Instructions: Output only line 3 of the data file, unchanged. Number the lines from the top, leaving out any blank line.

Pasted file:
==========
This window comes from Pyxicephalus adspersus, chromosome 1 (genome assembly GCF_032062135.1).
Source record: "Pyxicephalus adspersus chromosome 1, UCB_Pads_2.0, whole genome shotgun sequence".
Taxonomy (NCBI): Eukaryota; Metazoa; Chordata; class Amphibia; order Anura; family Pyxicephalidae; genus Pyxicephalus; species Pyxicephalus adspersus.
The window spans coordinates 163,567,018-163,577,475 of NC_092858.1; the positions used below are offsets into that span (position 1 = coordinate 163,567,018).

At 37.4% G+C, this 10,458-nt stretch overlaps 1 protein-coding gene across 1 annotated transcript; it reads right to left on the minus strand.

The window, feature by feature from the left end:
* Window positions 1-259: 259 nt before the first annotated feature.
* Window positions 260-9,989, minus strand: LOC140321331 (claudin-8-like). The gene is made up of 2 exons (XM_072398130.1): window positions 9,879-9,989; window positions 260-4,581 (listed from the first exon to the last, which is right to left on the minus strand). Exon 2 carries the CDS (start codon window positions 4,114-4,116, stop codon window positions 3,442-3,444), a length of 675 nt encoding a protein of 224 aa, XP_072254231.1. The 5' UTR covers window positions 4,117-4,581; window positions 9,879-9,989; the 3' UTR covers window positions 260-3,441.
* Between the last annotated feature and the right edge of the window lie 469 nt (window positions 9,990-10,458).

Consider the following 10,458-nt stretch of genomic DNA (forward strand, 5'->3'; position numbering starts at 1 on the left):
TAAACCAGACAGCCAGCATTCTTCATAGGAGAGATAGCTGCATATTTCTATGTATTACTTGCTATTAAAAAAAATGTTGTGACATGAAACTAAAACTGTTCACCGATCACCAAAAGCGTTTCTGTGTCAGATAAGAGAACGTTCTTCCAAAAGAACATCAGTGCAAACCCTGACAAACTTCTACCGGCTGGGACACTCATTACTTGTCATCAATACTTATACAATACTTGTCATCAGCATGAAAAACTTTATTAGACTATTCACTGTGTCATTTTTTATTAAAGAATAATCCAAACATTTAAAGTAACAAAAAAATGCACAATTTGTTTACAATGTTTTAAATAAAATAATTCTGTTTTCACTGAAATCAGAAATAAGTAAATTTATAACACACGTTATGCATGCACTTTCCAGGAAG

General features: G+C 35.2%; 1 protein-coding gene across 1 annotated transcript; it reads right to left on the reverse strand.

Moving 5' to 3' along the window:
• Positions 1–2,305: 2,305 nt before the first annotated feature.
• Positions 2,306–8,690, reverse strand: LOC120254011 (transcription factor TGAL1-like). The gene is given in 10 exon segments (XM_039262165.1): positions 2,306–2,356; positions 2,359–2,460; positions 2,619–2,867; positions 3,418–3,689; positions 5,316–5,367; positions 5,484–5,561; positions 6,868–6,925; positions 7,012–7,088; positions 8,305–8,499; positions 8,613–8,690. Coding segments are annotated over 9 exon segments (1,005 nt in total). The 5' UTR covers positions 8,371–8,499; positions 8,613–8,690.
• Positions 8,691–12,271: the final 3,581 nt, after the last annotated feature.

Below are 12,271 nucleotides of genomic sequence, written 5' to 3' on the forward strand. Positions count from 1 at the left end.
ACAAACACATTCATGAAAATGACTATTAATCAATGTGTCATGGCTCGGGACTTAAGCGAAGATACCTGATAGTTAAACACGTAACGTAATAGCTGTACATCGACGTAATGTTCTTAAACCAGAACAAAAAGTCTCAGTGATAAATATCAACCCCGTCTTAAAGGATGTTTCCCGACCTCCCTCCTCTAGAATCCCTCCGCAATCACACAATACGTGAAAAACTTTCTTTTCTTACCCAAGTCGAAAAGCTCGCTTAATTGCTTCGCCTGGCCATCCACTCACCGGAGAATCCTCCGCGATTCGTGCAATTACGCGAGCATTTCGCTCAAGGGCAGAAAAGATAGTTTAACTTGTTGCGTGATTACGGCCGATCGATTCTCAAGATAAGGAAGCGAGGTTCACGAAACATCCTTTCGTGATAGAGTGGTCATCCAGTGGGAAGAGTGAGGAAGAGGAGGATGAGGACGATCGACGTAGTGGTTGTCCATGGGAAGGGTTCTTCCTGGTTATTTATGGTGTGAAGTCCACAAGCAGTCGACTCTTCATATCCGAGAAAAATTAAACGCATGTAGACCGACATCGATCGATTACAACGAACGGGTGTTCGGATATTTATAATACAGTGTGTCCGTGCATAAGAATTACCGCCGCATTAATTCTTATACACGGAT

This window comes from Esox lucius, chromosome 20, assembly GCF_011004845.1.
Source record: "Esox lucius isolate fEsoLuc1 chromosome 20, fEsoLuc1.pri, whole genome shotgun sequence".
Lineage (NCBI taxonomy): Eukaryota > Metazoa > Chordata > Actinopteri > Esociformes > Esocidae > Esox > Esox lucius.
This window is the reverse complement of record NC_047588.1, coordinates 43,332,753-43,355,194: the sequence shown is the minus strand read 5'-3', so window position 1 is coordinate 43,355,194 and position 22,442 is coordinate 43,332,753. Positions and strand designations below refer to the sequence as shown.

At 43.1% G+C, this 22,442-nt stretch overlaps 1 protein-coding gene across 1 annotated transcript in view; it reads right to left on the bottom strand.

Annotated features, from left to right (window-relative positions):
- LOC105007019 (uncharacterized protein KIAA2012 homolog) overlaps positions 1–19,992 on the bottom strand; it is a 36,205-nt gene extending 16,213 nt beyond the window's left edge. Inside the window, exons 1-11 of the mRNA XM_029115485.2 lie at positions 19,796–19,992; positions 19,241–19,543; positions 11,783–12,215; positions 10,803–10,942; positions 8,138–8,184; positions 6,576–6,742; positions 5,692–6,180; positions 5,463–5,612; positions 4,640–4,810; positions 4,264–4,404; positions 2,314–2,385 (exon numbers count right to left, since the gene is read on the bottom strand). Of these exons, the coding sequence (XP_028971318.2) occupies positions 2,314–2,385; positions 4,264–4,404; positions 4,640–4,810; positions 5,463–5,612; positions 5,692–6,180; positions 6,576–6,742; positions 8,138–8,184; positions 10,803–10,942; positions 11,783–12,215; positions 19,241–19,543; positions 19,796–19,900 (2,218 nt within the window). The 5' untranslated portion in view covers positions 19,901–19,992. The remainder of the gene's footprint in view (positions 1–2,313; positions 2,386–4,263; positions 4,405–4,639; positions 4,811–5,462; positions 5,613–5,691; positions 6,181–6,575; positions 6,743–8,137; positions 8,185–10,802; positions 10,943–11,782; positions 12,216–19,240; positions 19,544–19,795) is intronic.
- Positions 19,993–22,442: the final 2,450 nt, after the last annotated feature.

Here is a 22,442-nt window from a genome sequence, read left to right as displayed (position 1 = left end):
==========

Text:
Taxonomy (NCBI): Eukaryota; Metazoa; Chordata; class Amphibia; order Anura; family Pyxicephalidae; genus Pyxicephalus; species Pyxicephalus adspersus.